In Conversation with Moffat Takadiwa
Moffat Takadiwa was born in 1983 in Karoi, Zimbabwe. He graduated with a BA Honours from Harare Polytechnic College, Zimbabwe in 2008. Takadiwa’s practice incorporates the use of found objects into sculptural forms that engage with issues of cultural identity, spirituality, social practice and the environment. His work speaks potently to the cultural dominance illustrated by the consumption of foreign products in Zimbabwe and across Africa. Takadiwa has been a recipient of many awards since 2008, such as the Award of Attendance from The Zimbabwe Olympic Committee, Harare, Zimbabwe in 2012. He has also participated in several significant exhibitions including; Broken English at Tyburn Gallery, London, UK (2015); UNcertain Terms, Whatiftheworld, Cape Town, South Africa (2014); Warp & Woof, The Hole, New York, USA (2014); National Gallery of Zimbabwe Annual Show, Harare, Zimbabwe (2014); andBrand New Second Hand, Vigo Gallery, London, UK (2014).
You have achieved a fine reputation as “one of the most geographically widely exhibited and collected of the post-independence generation of artists in Zimbabwe”. What would you attribute to your success?
I have been working very hard for over a decade and am very committed to my practice. Being an artist is not an easy path for anyone to choose and is a journey that requires focus, dedication, staying-power and a great deal of self-belief.
How would you describe the burgeoning art scene in Zimbabwe, and how do you think it compares to other more rigorous spaces like South Africa and Nigeria?
The art scene in Zimbabwe today has been stimulated by a number of causes. Most importantly, the broader political scenario in Zimbabwe has encouraged artists to address difficult issues. In this troubled environment, artists feel a great urgency to communicate. As result of the economic crisis in my country, artists have been forced to explore unexpected media, as I did with my use of found objects. At the same time, it is important to remember that Zimbabwe has a longstanding, highly regarded artistic tradition as evidenced in the Shona sculptures which date back to the 11th Century and the Sky Birds found at the Great Zimbabwe ruins. I would like to add, however, that it is not only Zimbabwe that has a burgeoning art scene. Many African countries are demonstrating a flourishing contemporary art scene like Ghana, Cameroon and Kenya.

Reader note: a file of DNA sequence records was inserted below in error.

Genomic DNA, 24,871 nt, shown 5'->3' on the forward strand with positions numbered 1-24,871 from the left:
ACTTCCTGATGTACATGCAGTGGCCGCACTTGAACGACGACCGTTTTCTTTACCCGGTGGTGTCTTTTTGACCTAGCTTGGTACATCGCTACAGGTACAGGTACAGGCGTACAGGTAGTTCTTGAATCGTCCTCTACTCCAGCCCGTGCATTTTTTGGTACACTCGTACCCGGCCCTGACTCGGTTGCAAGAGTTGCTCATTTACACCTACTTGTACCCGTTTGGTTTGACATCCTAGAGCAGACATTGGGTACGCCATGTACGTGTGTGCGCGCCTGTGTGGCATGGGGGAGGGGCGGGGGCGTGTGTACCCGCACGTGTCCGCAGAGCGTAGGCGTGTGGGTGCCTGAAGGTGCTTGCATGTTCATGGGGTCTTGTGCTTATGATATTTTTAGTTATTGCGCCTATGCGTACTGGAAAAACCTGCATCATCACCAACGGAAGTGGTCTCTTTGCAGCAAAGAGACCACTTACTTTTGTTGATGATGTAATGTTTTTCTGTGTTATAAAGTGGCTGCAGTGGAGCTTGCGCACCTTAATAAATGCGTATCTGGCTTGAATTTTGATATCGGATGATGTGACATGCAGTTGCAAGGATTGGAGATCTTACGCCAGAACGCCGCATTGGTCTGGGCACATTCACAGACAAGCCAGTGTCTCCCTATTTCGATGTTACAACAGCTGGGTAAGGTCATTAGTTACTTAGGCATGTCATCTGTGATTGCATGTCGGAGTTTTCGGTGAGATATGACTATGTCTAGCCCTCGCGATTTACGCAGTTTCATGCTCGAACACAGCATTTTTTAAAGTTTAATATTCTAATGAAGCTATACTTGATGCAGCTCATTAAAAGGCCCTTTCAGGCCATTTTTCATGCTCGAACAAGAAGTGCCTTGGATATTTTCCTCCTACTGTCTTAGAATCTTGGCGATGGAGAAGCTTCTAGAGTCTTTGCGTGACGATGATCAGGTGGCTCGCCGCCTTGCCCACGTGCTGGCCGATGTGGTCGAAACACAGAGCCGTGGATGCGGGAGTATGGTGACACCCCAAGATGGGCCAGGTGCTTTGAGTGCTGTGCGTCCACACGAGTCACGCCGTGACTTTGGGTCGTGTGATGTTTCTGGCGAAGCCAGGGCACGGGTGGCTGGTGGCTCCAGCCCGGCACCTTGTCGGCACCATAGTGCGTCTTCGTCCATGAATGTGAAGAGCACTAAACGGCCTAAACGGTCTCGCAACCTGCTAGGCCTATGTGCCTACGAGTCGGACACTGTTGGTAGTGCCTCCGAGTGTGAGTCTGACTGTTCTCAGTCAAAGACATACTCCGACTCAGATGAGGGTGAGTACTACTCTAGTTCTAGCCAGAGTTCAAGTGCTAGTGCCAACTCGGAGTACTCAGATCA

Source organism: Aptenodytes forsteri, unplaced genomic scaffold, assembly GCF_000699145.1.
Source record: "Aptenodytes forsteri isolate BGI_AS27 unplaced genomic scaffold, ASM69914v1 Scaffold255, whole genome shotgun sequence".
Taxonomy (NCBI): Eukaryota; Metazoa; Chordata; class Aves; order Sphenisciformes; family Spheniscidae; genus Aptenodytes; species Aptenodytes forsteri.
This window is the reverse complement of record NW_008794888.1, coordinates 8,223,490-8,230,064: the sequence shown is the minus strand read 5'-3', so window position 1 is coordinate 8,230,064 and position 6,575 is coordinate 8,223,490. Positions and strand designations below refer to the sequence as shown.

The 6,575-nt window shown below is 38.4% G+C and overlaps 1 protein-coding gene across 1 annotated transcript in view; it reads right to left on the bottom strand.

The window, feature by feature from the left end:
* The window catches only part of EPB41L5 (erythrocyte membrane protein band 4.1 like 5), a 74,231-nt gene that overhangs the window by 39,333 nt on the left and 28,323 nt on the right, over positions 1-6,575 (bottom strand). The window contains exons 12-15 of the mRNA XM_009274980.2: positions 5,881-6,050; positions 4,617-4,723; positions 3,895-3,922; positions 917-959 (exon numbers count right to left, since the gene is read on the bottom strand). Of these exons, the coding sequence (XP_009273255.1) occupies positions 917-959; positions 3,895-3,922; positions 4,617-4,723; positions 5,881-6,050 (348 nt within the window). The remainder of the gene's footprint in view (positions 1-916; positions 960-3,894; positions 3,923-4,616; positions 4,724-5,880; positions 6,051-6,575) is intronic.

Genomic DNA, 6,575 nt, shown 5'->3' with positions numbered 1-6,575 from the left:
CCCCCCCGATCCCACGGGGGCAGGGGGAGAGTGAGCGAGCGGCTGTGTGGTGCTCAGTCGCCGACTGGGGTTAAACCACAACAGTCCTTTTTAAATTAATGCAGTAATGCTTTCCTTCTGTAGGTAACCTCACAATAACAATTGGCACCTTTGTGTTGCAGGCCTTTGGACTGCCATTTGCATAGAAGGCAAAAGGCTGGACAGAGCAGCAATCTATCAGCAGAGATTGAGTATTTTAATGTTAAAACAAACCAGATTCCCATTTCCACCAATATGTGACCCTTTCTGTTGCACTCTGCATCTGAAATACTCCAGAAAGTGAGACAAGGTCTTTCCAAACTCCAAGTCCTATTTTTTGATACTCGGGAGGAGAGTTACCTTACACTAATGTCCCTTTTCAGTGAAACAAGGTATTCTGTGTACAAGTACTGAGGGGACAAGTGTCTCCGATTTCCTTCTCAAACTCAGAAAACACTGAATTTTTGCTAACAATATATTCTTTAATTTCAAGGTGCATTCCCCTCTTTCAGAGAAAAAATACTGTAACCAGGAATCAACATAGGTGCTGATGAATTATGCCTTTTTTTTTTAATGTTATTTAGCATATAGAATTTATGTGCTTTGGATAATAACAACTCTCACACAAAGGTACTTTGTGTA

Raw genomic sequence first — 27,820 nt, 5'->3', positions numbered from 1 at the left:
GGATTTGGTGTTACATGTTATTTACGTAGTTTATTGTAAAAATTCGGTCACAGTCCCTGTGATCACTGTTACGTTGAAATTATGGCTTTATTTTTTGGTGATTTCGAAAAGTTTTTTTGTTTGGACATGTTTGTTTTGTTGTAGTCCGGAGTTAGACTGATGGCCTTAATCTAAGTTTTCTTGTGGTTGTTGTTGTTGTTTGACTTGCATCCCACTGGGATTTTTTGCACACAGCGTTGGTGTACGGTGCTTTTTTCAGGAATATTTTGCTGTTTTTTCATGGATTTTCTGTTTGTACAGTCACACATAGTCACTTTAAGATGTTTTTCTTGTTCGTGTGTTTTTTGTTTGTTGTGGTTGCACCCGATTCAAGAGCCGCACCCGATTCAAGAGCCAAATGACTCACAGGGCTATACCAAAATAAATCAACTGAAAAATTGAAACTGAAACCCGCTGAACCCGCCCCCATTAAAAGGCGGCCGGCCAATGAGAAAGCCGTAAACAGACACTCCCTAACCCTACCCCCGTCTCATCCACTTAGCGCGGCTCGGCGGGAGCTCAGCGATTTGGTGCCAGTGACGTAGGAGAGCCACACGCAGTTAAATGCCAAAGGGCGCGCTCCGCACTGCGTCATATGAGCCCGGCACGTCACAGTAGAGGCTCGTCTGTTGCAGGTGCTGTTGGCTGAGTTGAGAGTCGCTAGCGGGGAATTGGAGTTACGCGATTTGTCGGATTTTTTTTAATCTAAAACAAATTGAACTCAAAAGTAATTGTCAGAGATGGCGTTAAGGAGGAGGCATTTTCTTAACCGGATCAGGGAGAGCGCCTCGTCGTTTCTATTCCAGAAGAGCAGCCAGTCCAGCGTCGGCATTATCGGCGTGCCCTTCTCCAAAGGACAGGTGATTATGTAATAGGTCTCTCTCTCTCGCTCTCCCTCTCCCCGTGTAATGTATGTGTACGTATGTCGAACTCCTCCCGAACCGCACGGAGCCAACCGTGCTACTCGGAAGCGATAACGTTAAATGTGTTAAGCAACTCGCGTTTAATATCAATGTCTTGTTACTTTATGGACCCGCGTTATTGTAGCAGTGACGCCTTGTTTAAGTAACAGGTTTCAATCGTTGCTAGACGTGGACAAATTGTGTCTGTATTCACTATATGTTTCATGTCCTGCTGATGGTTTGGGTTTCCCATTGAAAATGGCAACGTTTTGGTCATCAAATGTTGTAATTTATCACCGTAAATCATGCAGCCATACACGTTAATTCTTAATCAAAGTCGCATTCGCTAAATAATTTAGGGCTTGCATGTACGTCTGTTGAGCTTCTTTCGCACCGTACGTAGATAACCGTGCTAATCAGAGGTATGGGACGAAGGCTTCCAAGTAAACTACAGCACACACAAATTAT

Africa Unreachable (Try Asia) is arguably one of your most significant works today. Please explain your thinking behind it?
Africa Unreachable (Try Asia) is indeed an important piece for me. The work was made in the early stages of my career when I was foraging for materials in rubbish dumps. To my frustration, I discovered that I could not reach authentic Zimbabwean material, every object I found seemed to have been imported from Asia. To counter my disappointment, I decided to take the humour of the situation and equate it to someone trying to make a call only to receive a message that the person was unreachable. I could find nothing originating in Africa, every object seemed to be imported from Asia.
This work gave birth to many important works that came afterwards, several of which formed part of my solo exhibition at Tyburn Gallery in London in 2015. I am thinking of works such as Smell of Harare, The Shonglish Translator and Superhighway of Coloniality.
Many of the found and repurposed objects you employ in your work hold personal histories and memories for you. Can you please share some of these with us?